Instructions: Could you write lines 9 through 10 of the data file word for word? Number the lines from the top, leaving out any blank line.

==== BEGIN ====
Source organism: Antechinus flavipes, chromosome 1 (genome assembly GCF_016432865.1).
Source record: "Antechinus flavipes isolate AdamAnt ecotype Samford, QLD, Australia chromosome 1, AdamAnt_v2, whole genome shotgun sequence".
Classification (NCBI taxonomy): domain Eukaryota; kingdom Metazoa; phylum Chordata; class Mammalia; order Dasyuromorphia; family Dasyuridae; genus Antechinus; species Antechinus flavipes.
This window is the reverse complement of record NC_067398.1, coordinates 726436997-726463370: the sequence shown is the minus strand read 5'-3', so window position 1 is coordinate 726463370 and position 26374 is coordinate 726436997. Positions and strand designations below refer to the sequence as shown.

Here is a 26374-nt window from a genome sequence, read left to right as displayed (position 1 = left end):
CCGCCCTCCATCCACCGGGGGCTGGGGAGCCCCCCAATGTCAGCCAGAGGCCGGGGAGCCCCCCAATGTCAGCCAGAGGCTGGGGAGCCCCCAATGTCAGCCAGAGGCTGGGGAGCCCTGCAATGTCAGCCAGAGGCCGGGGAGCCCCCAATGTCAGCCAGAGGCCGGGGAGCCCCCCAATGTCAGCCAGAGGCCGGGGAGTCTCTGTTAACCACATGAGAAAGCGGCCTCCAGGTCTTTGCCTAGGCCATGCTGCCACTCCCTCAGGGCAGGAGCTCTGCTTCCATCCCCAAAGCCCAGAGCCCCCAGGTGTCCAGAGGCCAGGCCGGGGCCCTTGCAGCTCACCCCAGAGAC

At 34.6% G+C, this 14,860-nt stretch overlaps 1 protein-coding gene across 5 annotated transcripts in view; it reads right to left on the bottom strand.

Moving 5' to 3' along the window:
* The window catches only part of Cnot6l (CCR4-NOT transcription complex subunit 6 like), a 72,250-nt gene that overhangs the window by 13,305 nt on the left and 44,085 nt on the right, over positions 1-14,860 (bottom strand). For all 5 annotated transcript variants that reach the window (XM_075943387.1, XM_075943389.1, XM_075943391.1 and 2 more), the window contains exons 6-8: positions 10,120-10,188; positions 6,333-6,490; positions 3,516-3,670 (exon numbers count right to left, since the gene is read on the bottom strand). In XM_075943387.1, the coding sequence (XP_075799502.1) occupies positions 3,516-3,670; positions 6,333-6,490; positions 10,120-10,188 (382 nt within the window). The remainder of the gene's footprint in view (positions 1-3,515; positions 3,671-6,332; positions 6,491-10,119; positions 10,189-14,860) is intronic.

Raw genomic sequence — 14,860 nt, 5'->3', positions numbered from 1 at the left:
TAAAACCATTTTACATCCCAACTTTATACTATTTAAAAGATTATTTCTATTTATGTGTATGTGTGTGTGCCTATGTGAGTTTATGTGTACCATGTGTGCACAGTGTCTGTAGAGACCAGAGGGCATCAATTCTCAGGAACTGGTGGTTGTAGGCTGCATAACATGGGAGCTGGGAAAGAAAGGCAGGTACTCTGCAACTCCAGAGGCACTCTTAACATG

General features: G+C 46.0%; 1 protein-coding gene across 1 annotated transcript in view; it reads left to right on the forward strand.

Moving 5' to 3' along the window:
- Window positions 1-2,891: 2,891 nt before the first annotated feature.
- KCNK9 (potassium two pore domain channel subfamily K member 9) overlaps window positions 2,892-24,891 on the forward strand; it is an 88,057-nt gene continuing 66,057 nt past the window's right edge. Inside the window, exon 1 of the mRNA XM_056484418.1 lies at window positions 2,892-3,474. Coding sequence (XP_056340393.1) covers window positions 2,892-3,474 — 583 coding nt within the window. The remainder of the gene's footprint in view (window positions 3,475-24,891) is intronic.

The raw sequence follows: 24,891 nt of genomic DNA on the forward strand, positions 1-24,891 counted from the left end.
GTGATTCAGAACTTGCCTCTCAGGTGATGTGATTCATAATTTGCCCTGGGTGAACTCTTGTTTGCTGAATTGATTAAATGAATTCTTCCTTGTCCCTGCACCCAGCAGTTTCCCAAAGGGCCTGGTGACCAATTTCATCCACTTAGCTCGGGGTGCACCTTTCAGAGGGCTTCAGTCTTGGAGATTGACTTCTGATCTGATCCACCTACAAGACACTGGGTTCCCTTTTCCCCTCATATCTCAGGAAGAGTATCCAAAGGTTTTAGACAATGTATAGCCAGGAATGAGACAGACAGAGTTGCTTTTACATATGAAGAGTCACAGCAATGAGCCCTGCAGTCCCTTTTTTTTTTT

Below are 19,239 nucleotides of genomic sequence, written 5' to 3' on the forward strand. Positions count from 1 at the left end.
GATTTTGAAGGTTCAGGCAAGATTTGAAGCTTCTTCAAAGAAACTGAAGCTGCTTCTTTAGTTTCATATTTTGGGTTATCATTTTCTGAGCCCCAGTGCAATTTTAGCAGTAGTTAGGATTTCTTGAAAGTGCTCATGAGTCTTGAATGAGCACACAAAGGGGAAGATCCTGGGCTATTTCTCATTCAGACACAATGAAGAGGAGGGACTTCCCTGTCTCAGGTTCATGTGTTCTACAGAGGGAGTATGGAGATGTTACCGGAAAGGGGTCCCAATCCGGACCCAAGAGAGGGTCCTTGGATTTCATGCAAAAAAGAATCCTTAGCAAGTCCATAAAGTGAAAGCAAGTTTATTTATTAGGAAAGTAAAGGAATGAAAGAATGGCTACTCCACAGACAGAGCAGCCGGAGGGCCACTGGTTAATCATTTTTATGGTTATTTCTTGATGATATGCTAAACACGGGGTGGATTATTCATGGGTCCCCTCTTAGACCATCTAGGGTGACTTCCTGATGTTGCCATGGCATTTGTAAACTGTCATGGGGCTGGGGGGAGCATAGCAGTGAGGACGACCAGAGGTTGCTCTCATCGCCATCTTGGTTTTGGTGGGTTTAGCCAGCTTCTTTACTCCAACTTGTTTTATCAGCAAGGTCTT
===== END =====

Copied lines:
* The window catches only part of Cnot6l (CCR4-NOT transcription complex subunit 6 like), a 72,250-nt gene that overhangs the window by 13,305 nt on the left and 44,085 nt on the right, over positions 1-14,860 (bottom strand). For all 5 annotated transcript variants that reach the window (XM_075943387.1, XM_075943389.1, XM_075943391.1 and 2 more), the window contains exons 6-8: positions 10,120-10,188; positions 6,333-6,490; positions 3,516-3,670 (exon numbers count right to left, since the gene is read on the bottom strand). In XM_075943387.1, the coding sequence (XP_075799502.1) occupies positions 3,516-3,670; positions 6,333-6,490; positions 10,120-10,188 (382 nt within the window). The remainder of the gene's footprint in view (positions 1-3,515; positions 3,671-6,332; positions 6,491-10,119; positions 10,189-14,860) is intronic.

Raw genomic sequence — 14,860 nt, 5'->3', positions numbered from 1 at the left: